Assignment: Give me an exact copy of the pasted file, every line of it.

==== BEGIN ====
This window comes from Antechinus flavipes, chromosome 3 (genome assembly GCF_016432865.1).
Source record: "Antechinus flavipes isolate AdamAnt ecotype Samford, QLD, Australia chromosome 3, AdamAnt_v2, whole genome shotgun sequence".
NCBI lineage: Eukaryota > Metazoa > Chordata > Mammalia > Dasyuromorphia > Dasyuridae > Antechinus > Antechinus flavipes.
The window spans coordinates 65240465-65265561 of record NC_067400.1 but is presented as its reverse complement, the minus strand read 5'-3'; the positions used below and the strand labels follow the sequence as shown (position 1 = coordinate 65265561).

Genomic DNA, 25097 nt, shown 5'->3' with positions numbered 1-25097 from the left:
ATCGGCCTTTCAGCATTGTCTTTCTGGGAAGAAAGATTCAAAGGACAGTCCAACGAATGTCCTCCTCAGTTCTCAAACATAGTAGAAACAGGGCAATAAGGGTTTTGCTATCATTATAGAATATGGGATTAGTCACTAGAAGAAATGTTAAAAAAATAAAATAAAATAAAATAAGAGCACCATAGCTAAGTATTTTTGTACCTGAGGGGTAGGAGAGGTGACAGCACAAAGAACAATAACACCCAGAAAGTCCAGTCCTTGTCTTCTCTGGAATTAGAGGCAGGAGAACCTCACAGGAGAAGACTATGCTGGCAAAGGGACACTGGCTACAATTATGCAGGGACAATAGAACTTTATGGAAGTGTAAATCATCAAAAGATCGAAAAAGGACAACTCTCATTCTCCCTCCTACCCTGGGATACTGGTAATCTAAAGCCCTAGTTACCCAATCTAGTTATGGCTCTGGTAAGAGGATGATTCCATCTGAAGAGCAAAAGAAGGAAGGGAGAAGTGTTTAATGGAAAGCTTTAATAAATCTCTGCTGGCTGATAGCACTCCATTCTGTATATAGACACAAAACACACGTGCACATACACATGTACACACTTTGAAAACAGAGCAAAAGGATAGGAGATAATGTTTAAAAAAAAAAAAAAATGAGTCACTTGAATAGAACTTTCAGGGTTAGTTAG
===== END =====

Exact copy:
This window comes from Antechinus flavipes, chromosome 3 (genome assembly GCF_016432865.1).
Source record: "Antechinus flavipes isolate AdamAnt ecotype Samford, QLD, Australia chromosome 3, AdamAnt_v2, whole genome shotgun sequence".
NCBI lineage: Eukaryota > Metazoa > Chordata > Mammalia > Dasyuromorphia > Dasyuridae > Antechinus > Antechinus flavipes.
The window spans coordinates 65240465-65265561 of record NC_067400.1 but is presented as its reverse complement, the minus strand read 5'-3'; the positions used below and the strand labels follow the sequence as shown (position 1 = coordinate 65265561).

Genomic DNA, 25097 nt, shown 5'->3' with positions numbered 1-25097 from the left:
ATCGGCCTTTCAGCATTGTCTTTCTGGGAAGAAAGATTCAAAGGACAGTCCAACGAATGTCCTCCTCAGTTCTCAAACATAGTAGAAACAGGGCAATAAGGGTTTTGCTATCATTATAGAATATGGGATTAGTCACTAGAAGAAATGTTAAAAAAATAAAATAAAATAAAATAAGAGCACCATAGCTAAGTATTTTTGTACCTGAGGGGTAGGAGAGGTGACAGCACAAAGAACAATAACACCCAGAAAGTCCAGTCCTTGTCTTCTCTGGAATTAGAGGCAGGAGAACCTCACAGGAGAAGACTATGCTGGCAAAGGGACACTGGCTACAATTATGCAGGGACAATAGAACTTTATGGAAGTGTAAATCATCAAAAGATCGAAAAAGGACAACTCTCATTCTCCCTCCTACCCTGGGATACTGGTAATCTAAAGCCCTAGTTACCCAATCTAGTTATGGCTCTGGTAAGAGGATGATTCCATCTGAAGAGCAAAAGAAGGAAGGGAGAAGTGTTTAATGGAAAGCTTTAATAAATCTCTGCTGGCTGATAGCACTCCATTCTGTATATAGACACAAAACACACGTGCACATACACATGTACACACTTTGAAAACAGAGCAAAAGGATAGGAGATAATGTTTAAAAAAAAAAAAAAATGAGTCACTTGAATAGAACTTTCAGGGTTAGTTAG